Priorities


As a national election approaches, it's a good time to reflect upon where your priorities are and how they align with the priorities of your government. A good place to start is with a little introspection. (Go ahead, I'll wait...)

Examining the priorities of a government is a bit more difficult, but a great place to start is with knowing where your tax dollars go_

Death and Taxes
(1.8 mb jpeg).

Let's focus on the left side of the graph first. 51% of our budget goes to military spending That represents a total greater than what the next five countries combined on spend their militaries. Also note that this total does not include the billions of dollars passed in other bills that are specially earmarked for operations in Iraq.

Some other points of interest_ 9 billion dollars for missle defense systems that don't work and aren't getting any better. 17 billion for maintenance on 6000 or so aging nukes. Russia has a comparable number and the next closest nation is France, with an estimated 350. Russia and the US are allies now, so why can't we cut back? (how many times can you scorch the same piece of earth?)

All criticisms aside, the bottom line is that, thanks to outrageous amounts of spending, the military capability of the US is by far, number one in the world.

All right, what about the right side of the graph? It consists of lots of domestic programs_ things like health care, education, and science. So how do we stack up in those areas? Very poorly, as it turns out.

The literacy rate of the US rate is only 49th in the world. The US ranks just above Mexico (22nd) in childhood poverty, and is ranked 41st in the world for infant mortality rates. Women are 70 percent more likely to die during childbirth here than in Europe. Twenty percent of Americans think the sun orbits the earth, and the ID "debate" has other countries laughing their asses off at us.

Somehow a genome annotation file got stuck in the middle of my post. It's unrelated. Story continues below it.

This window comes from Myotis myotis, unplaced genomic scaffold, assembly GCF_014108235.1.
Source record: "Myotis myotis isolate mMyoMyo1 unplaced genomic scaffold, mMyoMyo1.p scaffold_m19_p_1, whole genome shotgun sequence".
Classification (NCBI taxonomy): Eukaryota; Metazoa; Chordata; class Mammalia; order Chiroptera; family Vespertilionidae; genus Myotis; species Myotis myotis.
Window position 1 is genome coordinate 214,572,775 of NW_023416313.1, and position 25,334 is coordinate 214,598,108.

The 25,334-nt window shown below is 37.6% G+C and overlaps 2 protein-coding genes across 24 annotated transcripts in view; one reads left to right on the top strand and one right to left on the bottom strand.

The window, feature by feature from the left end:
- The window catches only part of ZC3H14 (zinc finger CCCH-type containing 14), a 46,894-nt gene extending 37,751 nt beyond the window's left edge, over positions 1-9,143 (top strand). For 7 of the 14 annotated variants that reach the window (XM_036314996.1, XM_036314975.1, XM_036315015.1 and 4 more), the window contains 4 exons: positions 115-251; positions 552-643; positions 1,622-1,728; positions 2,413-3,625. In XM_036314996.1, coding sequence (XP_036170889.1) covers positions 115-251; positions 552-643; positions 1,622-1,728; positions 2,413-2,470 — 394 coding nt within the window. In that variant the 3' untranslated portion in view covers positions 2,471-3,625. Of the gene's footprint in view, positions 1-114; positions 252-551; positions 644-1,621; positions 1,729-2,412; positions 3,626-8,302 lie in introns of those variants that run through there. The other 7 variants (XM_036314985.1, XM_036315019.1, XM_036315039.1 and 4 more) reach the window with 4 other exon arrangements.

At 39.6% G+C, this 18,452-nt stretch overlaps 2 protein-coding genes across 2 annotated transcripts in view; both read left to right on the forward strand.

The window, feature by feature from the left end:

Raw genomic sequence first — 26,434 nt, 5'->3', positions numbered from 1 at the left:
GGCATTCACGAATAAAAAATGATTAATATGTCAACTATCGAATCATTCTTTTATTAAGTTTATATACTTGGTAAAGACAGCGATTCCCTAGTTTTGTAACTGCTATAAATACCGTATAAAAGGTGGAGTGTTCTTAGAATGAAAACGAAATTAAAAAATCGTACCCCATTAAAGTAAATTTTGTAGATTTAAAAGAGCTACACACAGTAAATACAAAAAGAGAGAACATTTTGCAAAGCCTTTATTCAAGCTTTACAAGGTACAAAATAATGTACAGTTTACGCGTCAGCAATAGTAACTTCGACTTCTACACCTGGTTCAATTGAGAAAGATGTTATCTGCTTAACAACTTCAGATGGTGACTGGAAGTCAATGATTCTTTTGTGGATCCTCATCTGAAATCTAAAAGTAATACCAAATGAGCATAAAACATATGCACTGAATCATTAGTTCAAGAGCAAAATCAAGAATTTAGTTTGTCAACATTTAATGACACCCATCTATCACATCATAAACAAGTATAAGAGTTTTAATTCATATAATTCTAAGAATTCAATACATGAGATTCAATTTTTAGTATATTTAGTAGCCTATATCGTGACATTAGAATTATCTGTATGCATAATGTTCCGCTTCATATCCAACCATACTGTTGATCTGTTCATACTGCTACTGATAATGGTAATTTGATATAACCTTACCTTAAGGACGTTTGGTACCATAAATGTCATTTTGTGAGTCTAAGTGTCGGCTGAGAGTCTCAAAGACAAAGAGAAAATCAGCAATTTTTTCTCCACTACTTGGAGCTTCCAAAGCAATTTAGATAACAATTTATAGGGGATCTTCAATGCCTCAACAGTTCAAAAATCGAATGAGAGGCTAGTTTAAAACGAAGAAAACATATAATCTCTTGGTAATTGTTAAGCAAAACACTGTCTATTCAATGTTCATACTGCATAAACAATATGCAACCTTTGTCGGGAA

These and other appaling facts reveal systems that are broken in some places and starved for funds in others. The take home message seems to be_ "We can't take care of our own residents, but man, can we kill a lot of foreigners."

Maybe we should pay teachers what they're worth. Maybe we should make sure that everyone has access to health care. Maybe we should quit sinking trillions of dollars into unprovoked wars.

Maybe it's just me, but I think it's time to listen to the left and shift the balance of that graph to the right.

Every gun that is made, every warship launched, every rocket fired, signifies, in the final sense, a theft from those who hunger and are not fed, those who are cold and are not clothed.

-- Dwight D. Eisenhower

Comments

Written by Mike Goodspeed -

I've come to the assumption that increasing teacher pay isn't going to get it done. I've got SO MANY friends that are teachers that can't get jobs. The money needs to go into the system. We need more classrooms. We need more buildings, and more school districts. My friends want to be teachers and they are stuck being hall monitors or being a sub until an old teacher dies or goes on maternaty leave.

Written by Chris -

I agree 100 percent. School infrastructure is definitely an important part of funding education adequately. In addition, kids need more personalized attention, which means lowering class sizes and hiring more teachers. It also means increasing teacher pay so that our best and brightest don't always end up in other professions. To most people, it's a no-brainer when they can make a lot more in business. Of course, that reflects a whole other set of priorities, but I'll save that for another post.

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